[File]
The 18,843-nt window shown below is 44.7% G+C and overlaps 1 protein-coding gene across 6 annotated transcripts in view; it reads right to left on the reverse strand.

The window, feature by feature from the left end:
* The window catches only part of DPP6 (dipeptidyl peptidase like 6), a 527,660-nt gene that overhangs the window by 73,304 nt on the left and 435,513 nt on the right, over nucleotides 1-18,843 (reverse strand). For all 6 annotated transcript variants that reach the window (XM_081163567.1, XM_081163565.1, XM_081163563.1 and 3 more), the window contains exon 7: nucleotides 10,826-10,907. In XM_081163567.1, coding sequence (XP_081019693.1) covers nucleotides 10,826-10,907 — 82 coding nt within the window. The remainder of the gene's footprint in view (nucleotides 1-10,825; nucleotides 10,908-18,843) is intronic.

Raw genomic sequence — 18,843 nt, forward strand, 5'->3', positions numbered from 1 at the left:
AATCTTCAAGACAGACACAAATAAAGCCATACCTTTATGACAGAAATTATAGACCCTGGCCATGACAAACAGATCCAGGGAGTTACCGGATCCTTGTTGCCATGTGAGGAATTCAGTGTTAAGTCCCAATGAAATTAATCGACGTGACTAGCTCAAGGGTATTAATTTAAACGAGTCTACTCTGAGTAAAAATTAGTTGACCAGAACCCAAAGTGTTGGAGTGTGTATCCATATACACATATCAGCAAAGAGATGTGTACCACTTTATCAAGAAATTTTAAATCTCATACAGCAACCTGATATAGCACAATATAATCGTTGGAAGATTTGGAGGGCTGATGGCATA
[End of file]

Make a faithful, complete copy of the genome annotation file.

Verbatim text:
The 18,843-nt window shown below is 44.7% G+C and overlaps 1 protein-coding gene across 6 annotated transcripts in view; it reads right to left on the reverse strand.

The window, feature by feature from the left end:
* The window catches only part of DPP6 (dipeptidyl peptidase like 6), a 527,660-nt gene that overhangs the window by 73,304 nt on the left and 435,513 nt on the right, over nucleotides 1-18,843 (reverse strand). For all 6 annotated transcript variants that reach the window (XM_081163567.1, XM_081163565.1, XM_081163563.1 and 3 more), the window contains exon 7: nucleotides 10,826-10,907. In XM_081163567.1, coding sequence (XP_081019693.1) covers nucleotides 10,826-10,907 — 82 coding nt within the window. The remainder of the gene's footprint in view (nucleotides 1-10,825; nucleotides 10,908-18,843) is intronic.

Raw genomic sequence — 18,843 nt, forward strand, 5'->3', positions numbered from 1 at the left:
AATCTTCAAGACAGACACAAATAAAGCCATACCTTTATGACAGAAATTATAGACCCTGGCCATGACAAACAGATCCAGGGAGTTACCGGATCCTTGTTGCCATGTGAGGAATTCAGTGTTAAGTCCCAATGAAATTAATCGACGTGACTAGCTCAAGGGTATTAATTTAAACGAGTCTACTCTGAGTAAAAATTAGTTGACCAGAACCCAAAGTGTTGGAGTGTGTATCCATATACACATATCAGCAAAGAGATGTGTACCACTTTATCAAGAAATTTTAAATCTCATACAGCAACCTGATATAGCACAATATAATCGTTGGAAGATTTGGAGGGCTGATGGCATA